Just ask UTU District of Columbia Legislative Director Willie Bates about safety standards for rail-transit systems.
Unlike freight and passenger railroads, rail-transit systems are not bound by federal construction standards, nor are their workers in safety senstive positions governed by federal hours-of-service limitations, says Bates.
As a member of the Obama administration’s 20-person Transit Rail Advisory Committee for Safety, Bates is collaborating with his fellow committee members to draft federal regulations for 47 separate such systems that currently set their own safety rules and procedures.
Congressional action will be needed to put them in place, as a 1964 law prohibits federal oversight of transit agencies. Bates supports giving the Federal Transit Administration regulatory authority for transit-system safety, pointing to a 2011 National Transportation Safety Board report citing “inconsistent practices, inadequate standards and marginal effectiveness with respect to state safety oversight of rail-transit systems.”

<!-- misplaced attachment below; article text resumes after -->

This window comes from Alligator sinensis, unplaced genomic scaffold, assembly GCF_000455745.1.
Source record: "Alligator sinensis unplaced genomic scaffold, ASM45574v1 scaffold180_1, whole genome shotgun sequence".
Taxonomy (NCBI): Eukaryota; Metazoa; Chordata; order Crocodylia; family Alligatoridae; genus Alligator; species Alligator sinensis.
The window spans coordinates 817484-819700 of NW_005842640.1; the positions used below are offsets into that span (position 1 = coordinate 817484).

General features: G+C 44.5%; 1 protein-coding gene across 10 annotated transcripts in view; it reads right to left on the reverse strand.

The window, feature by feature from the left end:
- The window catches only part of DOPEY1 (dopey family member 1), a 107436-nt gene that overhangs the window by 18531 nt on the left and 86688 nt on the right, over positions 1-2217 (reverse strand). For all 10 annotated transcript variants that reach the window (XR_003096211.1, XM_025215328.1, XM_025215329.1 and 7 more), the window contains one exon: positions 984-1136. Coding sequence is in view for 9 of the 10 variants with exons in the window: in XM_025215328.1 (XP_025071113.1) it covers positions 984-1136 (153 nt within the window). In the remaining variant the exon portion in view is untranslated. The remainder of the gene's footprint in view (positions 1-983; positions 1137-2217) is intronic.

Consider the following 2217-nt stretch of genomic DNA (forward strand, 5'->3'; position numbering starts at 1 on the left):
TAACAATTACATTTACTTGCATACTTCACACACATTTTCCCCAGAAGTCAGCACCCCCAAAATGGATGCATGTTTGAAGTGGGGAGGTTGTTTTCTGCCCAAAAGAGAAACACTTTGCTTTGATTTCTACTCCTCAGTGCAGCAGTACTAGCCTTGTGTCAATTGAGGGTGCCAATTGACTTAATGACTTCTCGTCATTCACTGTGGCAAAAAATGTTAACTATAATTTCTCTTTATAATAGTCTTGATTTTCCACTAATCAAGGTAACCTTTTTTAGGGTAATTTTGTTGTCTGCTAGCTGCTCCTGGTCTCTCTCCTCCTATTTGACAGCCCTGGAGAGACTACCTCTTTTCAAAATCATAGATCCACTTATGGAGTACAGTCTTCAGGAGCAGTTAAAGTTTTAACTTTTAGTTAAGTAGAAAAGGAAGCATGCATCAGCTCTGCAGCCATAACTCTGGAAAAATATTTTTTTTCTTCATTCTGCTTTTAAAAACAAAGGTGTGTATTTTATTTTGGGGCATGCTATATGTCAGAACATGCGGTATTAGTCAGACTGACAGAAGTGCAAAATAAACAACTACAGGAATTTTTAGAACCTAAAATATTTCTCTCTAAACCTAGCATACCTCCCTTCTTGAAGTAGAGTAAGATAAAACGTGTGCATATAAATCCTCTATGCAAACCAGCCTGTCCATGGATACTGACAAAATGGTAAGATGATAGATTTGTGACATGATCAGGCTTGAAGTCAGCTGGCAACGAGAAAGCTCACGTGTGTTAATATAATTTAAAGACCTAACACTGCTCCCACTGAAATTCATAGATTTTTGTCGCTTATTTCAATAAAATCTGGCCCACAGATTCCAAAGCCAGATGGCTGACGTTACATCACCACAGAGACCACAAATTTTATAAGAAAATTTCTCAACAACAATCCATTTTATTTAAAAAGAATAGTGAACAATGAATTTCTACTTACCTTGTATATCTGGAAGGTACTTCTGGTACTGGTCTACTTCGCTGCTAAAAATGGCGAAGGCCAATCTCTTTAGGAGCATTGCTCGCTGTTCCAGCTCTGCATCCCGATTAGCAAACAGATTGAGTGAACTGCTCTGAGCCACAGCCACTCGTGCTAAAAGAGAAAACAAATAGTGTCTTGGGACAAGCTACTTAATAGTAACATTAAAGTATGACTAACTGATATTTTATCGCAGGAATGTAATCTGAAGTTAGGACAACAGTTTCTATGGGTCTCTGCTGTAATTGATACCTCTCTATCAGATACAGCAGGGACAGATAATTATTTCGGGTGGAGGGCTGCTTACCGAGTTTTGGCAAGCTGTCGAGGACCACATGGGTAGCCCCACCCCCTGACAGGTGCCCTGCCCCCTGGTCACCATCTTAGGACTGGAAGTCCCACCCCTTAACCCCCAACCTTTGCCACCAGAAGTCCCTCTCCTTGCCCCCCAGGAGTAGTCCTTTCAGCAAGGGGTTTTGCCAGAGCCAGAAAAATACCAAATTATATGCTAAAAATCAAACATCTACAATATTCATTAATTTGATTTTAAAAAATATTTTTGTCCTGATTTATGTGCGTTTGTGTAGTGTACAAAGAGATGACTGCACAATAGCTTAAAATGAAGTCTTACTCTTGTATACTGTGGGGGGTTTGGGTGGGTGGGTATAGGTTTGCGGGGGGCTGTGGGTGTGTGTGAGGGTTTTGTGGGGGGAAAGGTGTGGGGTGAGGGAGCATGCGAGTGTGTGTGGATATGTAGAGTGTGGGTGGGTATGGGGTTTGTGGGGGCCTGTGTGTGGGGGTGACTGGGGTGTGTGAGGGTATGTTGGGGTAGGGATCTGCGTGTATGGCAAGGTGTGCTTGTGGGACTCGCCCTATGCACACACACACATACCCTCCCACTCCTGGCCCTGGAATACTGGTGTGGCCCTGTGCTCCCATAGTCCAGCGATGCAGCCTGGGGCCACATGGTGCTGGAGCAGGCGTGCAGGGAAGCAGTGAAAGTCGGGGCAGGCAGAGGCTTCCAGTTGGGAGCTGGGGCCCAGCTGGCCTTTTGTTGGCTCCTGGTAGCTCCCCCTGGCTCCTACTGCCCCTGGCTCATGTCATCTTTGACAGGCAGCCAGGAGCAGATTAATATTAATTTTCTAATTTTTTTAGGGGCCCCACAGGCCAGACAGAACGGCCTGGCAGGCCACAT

Bates last year was named by Transportation Secretary Ray LaHood to the Transit Rail Advisory Committee for Safety for good reason. In 2009, Amtrak’s highest safety honor — the Charles Luna Memorial Safety Award — was bestowed upon Bates, who has worked injury-free for 25 years as an Amtrak conductor, and never had a safety-rules violation. The award is named for the UTU’s first International president, who later was an Amtrak board member.
And in 2011, the Governor of Virginia bestowed upon Bates the Governor’s Transportation Safety Award for rail transportation. Bates formerly was president and vice local chairperson for UTU Local 1933 in Richmond.
The efforts of the Transit Rail Advisory Committee are supported by the UTU National Legislative Office, which is educating congressional lawmakers on the importance of standardized federal safety standards for rail transit systems.